J. Murphy

Nixon has blamed the governor for a lack of leadership on strengthening the rent regulations covering millions of New Yorkers.

As the September 13 Democratic primary approaches, City Limits is comparing the two gubernatorial candidates on the issues. Below is a brief examination of their positions on housing policy. Other articles in this series cover education, criminal justice and transit.

Over the last decade, the housing issue in New York state has transitioned from a talking point to a full-blown crisis where elected officials, bureaucrats and housing advocates are wrestling over possible responses. The housing agendas for Democratic gubernatorial candidates Governor Andrew Cuomo and Cynthia Nixon are similar but each candidate brings their own tailored experience to the issue.

Last month, CBS held a Democratic primary debate between Cuomo and Nixon, and both candidates covered a range of topics, trading jabs and cheeky remarks. But housing was not a major issue: Each candidate spent less than minute on their respective housing platforms in the last 10 minutes of the debate. Both candidates addressed homelessness and NYCHA briefly with within the last ten minutes of the debate.But housing has been on the table throughout the primary campaign. Cuomo’s has considerable background on housing issues. In 1986 he founded the state’s Housing Enterprise for the Less Privileged (HELP), which helps create affordable housing across the state. He then served as assistant secretary and eventually becoming secretary at the U.S. Department of Housing and Urban Development (HUD) under President Bill Clinton.

Actress-turned-candidate Nixon, who has been a activist on socio-economic issues including education, racial injustice and LGBTQ issues during her career, presented her housing agenda known as “Rent Justice for All” in May, addressing vacancy decontrol, rent stabilization and preferential rent issues across the state. It was among the first policy pronouncements issued by her insurgent campaign.

While concerns about homelessness and debates about affordable housing dominate the local political conversation, housing is not solely a New York City issue. Displacement concerns have sparked a community land trust movement in Buffalo. Suburban Long Island is in the grips of a foreclosure crisis. And recent changes to federal tax law mean property taxes, based on the worth of one’s home, could become a heavier burden to families outside the five boroughs.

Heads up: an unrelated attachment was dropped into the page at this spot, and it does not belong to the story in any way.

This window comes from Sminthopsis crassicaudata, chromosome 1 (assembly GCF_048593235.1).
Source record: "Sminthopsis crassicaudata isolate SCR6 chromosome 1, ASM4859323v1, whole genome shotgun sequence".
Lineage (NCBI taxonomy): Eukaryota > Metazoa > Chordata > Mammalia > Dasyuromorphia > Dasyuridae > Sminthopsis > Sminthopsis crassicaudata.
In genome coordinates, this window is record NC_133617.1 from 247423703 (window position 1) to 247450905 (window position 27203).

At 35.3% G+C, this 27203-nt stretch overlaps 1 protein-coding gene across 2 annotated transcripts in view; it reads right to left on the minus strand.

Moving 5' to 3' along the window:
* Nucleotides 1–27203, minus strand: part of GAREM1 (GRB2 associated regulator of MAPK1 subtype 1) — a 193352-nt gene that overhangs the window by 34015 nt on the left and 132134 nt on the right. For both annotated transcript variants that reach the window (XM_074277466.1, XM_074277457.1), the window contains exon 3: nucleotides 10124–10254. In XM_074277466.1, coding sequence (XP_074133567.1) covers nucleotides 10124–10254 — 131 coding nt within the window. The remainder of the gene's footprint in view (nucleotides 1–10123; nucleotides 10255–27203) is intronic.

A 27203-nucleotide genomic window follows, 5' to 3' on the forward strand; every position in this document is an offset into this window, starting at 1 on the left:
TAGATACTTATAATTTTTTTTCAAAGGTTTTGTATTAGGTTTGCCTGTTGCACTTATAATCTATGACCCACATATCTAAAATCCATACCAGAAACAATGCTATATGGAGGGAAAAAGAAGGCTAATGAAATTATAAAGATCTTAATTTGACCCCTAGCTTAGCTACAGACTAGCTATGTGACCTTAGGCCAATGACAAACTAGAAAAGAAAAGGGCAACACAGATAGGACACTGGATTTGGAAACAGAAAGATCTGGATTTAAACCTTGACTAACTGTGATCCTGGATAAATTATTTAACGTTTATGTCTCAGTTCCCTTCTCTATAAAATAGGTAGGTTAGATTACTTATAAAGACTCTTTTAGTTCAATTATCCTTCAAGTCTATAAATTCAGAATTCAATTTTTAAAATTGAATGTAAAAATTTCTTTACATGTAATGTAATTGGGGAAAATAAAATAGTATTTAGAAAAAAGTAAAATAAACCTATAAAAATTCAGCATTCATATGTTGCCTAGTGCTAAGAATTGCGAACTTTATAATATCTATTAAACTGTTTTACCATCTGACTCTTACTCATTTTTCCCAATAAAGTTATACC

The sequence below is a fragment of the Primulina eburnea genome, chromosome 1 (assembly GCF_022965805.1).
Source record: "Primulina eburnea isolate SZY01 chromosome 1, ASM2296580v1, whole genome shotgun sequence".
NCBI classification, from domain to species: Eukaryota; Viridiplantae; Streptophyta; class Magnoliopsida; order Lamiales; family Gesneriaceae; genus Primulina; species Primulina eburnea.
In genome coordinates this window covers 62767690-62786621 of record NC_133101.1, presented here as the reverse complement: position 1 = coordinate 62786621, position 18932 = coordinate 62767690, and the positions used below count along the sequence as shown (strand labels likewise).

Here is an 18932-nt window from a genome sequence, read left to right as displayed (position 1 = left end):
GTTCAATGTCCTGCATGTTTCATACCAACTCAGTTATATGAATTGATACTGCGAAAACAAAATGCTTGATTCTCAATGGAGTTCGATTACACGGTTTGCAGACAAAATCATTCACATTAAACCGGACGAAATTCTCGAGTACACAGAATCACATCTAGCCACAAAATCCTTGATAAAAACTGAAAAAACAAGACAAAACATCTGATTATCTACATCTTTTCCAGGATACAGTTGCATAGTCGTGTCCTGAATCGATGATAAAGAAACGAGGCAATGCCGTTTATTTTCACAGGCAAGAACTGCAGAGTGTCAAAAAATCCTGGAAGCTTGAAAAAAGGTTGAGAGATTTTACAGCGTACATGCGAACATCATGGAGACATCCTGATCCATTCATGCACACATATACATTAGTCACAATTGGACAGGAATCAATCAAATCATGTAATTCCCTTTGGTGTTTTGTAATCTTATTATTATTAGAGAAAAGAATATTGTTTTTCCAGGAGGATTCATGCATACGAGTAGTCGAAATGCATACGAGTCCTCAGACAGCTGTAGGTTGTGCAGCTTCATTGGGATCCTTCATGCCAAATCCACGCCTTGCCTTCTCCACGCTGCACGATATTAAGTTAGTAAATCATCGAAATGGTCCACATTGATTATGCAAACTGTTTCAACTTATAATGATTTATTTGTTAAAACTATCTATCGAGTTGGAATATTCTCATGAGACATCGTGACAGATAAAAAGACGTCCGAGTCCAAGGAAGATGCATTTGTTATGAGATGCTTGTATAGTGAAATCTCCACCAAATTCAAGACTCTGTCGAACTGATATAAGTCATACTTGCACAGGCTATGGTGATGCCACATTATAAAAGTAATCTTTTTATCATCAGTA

With those stakes in mind, here’s a look at what the Democratic contenders have said or done about housing:

Rent regulation

Nearly a million apartments in the city and several thousand in other urban areas in the state are under rent stabilization, which requires landlords to change rents in accordance with guidelines passed by a local board, in the city’s case the Rent Guidelines Board. Rent-stabilized units are seen as a key bulwark against displacement, but tens of thousands of these apartments have disappeared from the program under changes in state law in the 1990s.

Four features of the rent-stabilization system have been in the spotlight in recent years. One is high-rent or high-income vacancy decontrol, by which a rent-stabilized unit leaves the program if its rent exceeds $2,700 or the tenant-household’s income exceeds $200,000. Another is the vacancy bonus, which allows landlords to boost rent by 20 percent every time a lease changes hands. A third is preferential rent, which is when an owner charges less than the legal rent–creating the threat of a sudden, massive increase in rent far larger than the year-to-year increases approved by the rent guidelines board. Finally, Major Capital Improvements are when property owners increase rents based on the costs of improvements or installations to a building: tenant advocates say these increases often end up generating far more revenue–at the tenants’ expense–than the MCI cost.